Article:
In many ways, farmers are the original environmentalists. They live on the land; they drink the water; and they care for their animals and the soil. Taking care of the animals and the earth will take care of the farm family.
Dairy farmers have implemented many practices that help protect the environment while keeping the farm productive. Farmers have implemented changes in animal housing, energy efficiency, use of byproduct feeds, and production of renewable energy, all of which protect the environment and are truly green.

A cow’s average body temperature is 102 degrees, so when cows are in the barn they generate a lot of heat. In the past, large electric fans were used to move the air and help keep the cows cool and the humidity low. Now barns are being designed to take advantage of natural ventilation. These barns have the sides open and a vent at the ridge line of the roof. The side openings are covered with curtains that can rise and fall, allowing in air that moves across the cows and out the vent at the roof line – acting like a chimney to keep cows cool. This improves the health of the animals and uses little to no electricity—a very green innovation.

Since the mid 1950s, cows have been milked with machines that consume a lot of electricity. At about the same time, the bulk tank was introduced on the farm – a large refrigerated container that cools and keeps the milk at a temperature that preserves its freshness prior to the milk leaving the farm. Bulk tanks have also been powered by electricity. The majority of farms in the Northeast have now implemented energy-saving technology for milking their cows and keeping the milk cold.
Milking machines operate on a system of light vacuum and pulsation. The vacuum is provided by a pump, and in the past the vacuum was held at a steady level throughout the milking. The electric engine running the pump ran at full blast during milking. Computer technology has now allowed for a variable-speed vacuum pump. The computer technology allows the pump to run at the level of the vacuum needed and adjust the speed of the engine as needed. This technology saves electricity and provides for better milking efficiency and cow health.
Once the milking takes place, the milk moves through pipes to the bulk tank. Cows have an average body temperature of 102 degrees and the milk leaves the cow near body temperature. In the past, the milk was cooled once it reached the bulk tank, requiring large amounts of electricity. The majority of dairy farms today use a simple technology to cool the milk to about 50 to 55 degrees prior to reaching the bulk tank – a plate cooler. Plate coolers use a series of two pipes – one pipe contains the milk and the other pipe contains cold water. The two pipes touch one another and heat is transferred from the milk to the water. Less energy is used to cool the milk in the bulk tank and the warm water is then provided to the dairy cows – a real treat in the winter. Research has shown that cows drink more of the warm water than ice-cold water.
The refrigeration units on the bulk tanks create heat when they cool the milk and maintain the cool temperature. The bulk tanks are outfitted with compressors for the refrigeration units. The heat from the compressors is used to heat water. This warmed water is then sent to a hot water heater. Hot water is needed to clean the milking machines and pipes that the milk travels in. The timing is great, the milk is cooling when the milking is completed – heating the water in time for the clean-up process to begin.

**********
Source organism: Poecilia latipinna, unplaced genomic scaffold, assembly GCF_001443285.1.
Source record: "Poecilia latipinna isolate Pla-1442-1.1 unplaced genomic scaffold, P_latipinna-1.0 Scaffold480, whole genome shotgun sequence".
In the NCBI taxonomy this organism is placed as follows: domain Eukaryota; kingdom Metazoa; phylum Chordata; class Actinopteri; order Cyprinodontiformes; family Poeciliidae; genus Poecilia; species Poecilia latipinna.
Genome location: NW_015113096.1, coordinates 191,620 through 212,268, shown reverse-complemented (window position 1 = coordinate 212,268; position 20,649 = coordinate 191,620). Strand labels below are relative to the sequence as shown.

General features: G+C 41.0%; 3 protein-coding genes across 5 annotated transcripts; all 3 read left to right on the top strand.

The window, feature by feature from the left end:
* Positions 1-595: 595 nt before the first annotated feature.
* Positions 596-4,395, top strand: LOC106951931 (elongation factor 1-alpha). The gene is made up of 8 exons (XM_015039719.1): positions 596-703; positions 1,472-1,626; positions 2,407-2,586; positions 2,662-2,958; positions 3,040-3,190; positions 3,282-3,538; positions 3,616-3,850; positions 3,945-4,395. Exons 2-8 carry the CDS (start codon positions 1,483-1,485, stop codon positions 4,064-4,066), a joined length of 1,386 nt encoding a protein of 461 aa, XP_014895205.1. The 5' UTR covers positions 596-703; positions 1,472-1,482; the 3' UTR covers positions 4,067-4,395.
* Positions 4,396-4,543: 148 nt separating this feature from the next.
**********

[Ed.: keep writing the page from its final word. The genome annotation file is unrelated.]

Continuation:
Cows are great recyclers – they consume multiple by-product feeds that human do not want to consume. These by-products would end up in landfills if they were not consumed by dairy cows. The production of many products that humans enjoy results in byproducts – orange juice and beer, to name two.
If you have ever made fresh-squeezed orange juice, you know there are leftover orange peels and the sections that hold the pulp in place. Now think of that orange juice production on a large scale. The peels and the sections are compressed into pellets that can be fed to dairy cattle. This by-product feed is called citrus pulp, and dairy cows get energy and fiber from this waste product of the orange juice industry.
A final by-product feed comes from the beer-brewing industry. Many people like to brew beer at home. Malted barley, corn and rice can be used to brew beer – providing sugars that are then fermented into alcohol. After the brewing process, the grains that are left can be fed to dairy cattle. These grains are called brewers grains; they provide cows with protein and fiber from this waste product of the brewing industry.

Farmers are beginning to implement another way to manage manure from cows – generating electricity. In addition to producing enough milk each day to fill six one-gallon jugs, an average dairy cow produces enough manure to power two 100 watt light bulbs 24 hours per day. Cow manure can be digested by bacteria to produce methane gas – a gas similar to propane or natural gas. The methane gas is used to power a generator to make electricity. The electricity can be used to power the farm, but can also be used to power homes and businesses. The generator also makes heat that can be used to heat buildings in the Northeast in the winter, and to heat hot water and dry the manure solids left over from the digestion process. The dried leftover solids can be used for bedding for the cows to keep them dry and clean, for gardens to raise food, or to make compost. Another benefit – the manure after digestion has little to no smell. Totally green.